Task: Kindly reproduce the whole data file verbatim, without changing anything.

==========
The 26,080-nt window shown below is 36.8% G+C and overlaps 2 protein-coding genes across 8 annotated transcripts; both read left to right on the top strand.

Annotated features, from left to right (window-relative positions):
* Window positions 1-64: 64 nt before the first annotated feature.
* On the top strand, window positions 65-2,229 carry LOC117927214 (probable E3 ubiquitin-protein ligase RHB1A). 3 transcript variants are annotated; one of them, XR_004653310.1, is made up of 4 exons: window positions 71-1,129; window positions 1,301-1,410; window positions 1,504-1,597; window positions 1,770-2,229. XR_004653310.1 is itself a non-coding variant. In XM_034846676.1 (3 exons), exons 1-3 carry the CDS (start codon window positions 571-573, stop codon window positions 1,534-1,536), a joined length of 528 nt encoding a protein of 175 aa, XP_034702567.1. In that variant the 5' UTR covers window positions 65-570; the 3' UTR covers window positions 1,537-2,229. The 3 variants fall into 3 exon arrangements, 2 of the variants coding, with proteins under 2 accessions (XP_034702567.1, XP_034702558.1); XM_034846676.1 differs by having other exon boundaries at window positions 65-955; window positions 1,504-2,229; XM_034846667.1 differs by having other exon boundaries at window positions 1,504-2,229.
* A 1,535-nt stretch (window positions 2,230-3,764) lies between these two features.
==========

The 26,080-nt window shown below is 36.8% G+C and overlaps 2 protein-coding genes across 8 annotated transcripts; both read left to right on the top strand.

Annotated features, from left to right (window-relative positions):
* Window positions 1-64: 64 nt before the first annotated feature.
* On the top strand, window positions 65-2,229 carry LOC117927214 (probable E3 ubiquitin-protein ligase RHB1A). 3 transcript variants are annotated; one of them, XR_004653310.1, is made up of 4 exons: window positions 71-1,129; window positions 1,301-1,410; window positions 1,504-1,597; window positions 1,770-2,229. XR_004653310.1 is itself a non-coding variant. In XM_034846676.1 (3 exons), exons 1-3 carry the CDS (start codon window positions 571-573, stop codon window positions 1,534-1,536), a joined length of 528 nt encoding a protein of 175 aa, XP_034702567.1. In that variant the 5' UTR covers window positions 65-570; the 3' UTR covers window positions 1,537-2,229. The 3 variants fall into 3 exon arrangements, 2 of the variants coding, with proteins under 2 accessions (XP_034702567.1, XP_034702558.1); XM_034846676.1 differs by having other exon boundaries at window positions 65-955; window positions 1,504-2,229; XM_034846667.1 differs by having other exon boundaries at window positions 1,504-2,229.
* A 1,535-nt stretch (window positions 2,230-3,764) lies between these two features.